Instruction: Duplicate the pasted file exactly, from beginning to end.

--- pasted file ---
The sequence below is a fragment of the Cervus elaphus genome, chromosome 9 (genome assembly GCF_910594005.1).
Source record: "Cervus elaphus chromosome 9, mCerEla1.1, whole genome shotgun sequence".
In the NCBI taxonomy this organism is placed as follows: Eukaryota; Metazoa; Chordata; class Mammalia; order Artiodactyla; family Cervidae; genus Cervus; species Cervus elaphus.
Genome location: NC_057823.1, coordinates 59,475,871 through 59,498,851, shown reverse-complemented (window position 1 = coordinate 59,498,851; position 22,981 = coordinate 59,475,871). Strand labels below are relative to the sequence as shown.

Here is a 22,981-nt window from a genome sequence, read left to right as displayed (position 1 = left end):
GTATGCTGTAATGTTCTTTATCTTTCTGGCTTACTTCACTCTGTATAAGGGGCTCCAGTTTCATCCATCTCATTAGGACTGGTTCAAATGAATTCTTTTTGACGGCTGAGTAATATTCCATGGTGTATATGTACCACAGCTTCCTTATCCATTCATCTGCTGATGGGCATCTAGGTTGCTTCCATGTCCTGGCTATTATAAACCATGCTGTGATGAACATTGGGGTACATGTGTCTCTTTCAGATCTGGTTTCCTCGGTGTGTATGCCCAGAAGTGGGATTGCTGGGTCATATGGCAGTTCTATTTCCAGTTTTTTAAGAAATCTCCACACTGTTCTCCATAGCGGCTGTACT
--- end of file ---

The sequence below is a fragment of the Cervus elaphus genome, chromosome 9 (genome assembly GCF_910594005.1).
Source record: "Cervus elaphus chromosome 9, mCerEla1.1, whole genome shotgun sequence".
In the NCBI taxonomy this organism is placed as follows: Eukaryota; Metazoa; Chordata; class Mammalia; order Artiodactyla; family Cervidae; genus Cervus; species Cervus elaphus.
Genome location: NC_057823.1, coordinates 59,475,871 through 59,498,851, shown reverse-complemented (window position 1 = coordinate 59,498,851; position 22,981 = coordinate 59,475,871). Strand labels below are relative to the sequence as shown.

Here is a 22,981-nt window from a genome sequence, read left to right as displayed (position 1 = left end):
GTATGCTGTAATGTTCTTTATCTTTCTGGCTTACTTCACTCTGTATAAGGGGCTCCAGTTTCATCCATCTCATTAGGACTGGTTCAAATGAATTCTTTTTGACGGCTGAGTAATATTCCATGGTGTATATGTACCACAGCTTCCTTATCCATTCATCTGCTGATGGGCATCTAGGTTGCTTCCATGTCCTGGCTATTATAAACCATGCTGTGATGAACATTGGGGTACATGTGTCTCTTTCAGATCTGGTTTCCTCGGTGTGTATGCCCAGAAGTGGGATTGCTGGGTCATATGGCAGTTCTATTTCCAGTTTTTTAAGAAATCTCCACACTGTTCTCCATAGCGGCTGTACT